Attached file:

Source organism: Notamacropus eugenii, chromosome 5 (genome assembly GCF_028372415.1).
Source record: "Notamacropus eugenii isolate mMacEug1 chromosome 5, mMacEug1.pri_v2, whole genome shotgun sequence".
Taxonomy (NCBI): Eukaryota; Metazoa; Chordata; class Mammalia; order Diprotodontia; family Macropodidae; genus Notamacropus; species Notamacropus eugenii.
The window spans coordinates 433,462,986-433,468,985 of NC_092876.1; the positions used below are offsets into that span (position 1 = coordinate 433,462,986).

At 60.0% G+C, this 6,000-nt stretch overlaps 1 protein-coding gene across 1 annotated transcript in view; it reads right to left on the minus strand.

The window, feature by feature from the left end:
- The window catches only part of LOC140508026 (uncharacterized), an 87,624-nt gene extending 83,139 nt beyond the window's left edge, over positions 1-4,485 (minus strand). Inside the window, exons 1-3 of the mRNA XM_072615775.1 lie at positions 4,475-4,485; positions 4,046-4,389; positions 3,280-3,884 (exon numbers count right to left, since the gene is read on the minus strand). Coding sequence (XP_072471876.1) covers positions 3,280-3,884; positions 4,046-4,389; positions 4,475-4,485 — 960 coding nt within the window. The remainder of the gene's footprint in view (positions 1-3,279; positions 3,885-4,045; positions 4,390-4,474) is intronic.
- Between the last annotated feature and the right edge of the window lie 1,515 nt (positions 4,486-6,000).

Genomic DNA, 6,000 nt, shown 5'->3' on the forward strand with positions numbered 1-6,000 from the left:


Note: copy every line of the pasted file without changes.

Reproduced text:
Source organism: Notamacropus eugenii, chromosome 5 (genome assembly GCF_028372415.1).
Source record: "Notamacropus eugenii isolate mMacEug1 chromosome 5, mMacEug1.pri_v2, whole genome shotgun sequence".
Taxonomy (NCBI): Eukaryota; Metazoa; Chordata; class Mammalia; order Diprotodontia; family Macropodidae; genus Notamacropus; species Notamacropus eugenii.
The window spans coordinates 433,462,986-433,468,985 of NC_092876.1; the positions used below are offsets into that span (position 1 = coordinate 433,462,986).

At 60.0% G+C, this 6,000-nt stretch overlaps 1 protein-coding gene across 1 annotated transcript in view; it reads right to left on the minus strand.

The window, feature by feature from the left end:
- The window catches only part of LOC140508026 (uncharacterized), an 87,624-nt gene extending 83,139 nt beyond the window's left edge, over positions 1-4,485 (minus strand). Inside the window, exons 1-3 of the mRNA XM_072615775.1 lie at positions 4,475-4,485; positions 4,046-4,389; positions 3,280-3,884 (exon numbers count right to left, since the gene is read on the minus strand). Coding sequence (XP_072471876.1) covers positions 3,280-3,884; positions 4,046-4,389; positions 4,475-4,485 — 960 coding nt within the window. The remainder of the gene's footprint in view (positions 1-3,279; positions 3,885-4,045; positions 4,390-4,474) is intronic.
- Between the last annotated feature and the right edge of the window lie 1,515 nt (positions 4,486-6,000).

Genomic DNA, 6,000 nt, shown 5'->3' on the forward strand with positions numbered 1-6,000 from the left: